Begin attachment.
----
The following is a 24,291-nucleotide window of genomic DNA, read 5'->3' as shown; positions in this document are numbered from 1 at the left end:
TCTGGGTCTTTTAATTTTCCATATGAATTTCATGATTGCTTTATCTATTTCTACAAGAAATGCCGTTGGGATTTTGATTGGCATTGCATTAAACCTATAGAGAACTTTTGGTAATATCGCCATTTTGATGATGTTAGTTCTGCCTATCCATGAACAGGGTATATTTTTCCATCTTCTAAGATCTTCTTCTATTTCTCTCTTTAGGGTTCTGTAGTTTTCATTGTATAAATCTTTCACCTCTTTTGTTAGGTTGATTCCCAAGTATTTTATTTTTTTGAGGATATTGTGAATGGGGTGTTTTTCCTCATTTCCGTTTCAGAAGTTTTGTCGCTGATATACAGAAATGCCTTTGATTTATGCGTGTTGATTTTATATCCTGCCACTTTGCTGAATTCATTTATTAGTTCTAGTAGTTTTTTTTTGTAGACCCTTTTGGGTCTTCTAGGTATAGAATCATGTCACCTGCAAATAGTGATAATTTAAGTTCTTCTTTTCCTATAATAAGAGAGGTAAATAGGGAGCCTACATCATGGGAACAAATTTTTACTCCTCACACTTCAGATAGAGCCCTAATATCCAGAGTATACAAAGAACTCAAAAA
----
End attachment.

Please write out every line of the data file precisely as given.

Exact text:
The following is a 24,291-nucleotide window of genomic DNA, read 5'->3' as shown; positions in this document are numbered from 1 at the left end:
TCTGGGTCTTTTAATTTTCCATATGAATTTCATGATTGCTTTATCTATTTCTACAAGAAATGCCGTTGGGATTTTGATTGGCATTGCATTAAACCTATAGAGAACTTTTGGTAATATCGCCATTTTGATGATGTTAGTTCTGCCTATCCATGAACAGGGTATATTTTTCCATCTTCTAAGATCTTCTTCTATTTCTCTCTTTAGGGTTCTGTAGTTTTCATTGTATAAATCTTTCACCTCTTTTGTTAGGTTGATTCCCAAGTATTTTATTTTTTTGAGGATATTGTGAATGGGGTGTTTTTCCTCATTTCCGTTTCAGAAGTTTTGTCGCTGATATACAGAAATGCCTTTGATTTATGCGTGTTGATTTTATATCCTGCCACTTTGCTGAATTCATTTATTAGTTCTAGTAGTTTTTTTTTGTAGACCCTTTTGGGTCTTCTAGGTATAGAATCATGTCACCTGCAAATAGTGATAATTTAAGTTCTTCTTTTCCTATAATAAGAGAGGTAAATAGGGAGCCTACATCATGGGAACAAATTTTTACTCCTCACACTTCAGATAGAGCCCTAATATCCAGAGTATACAAAGAACTCAAAAA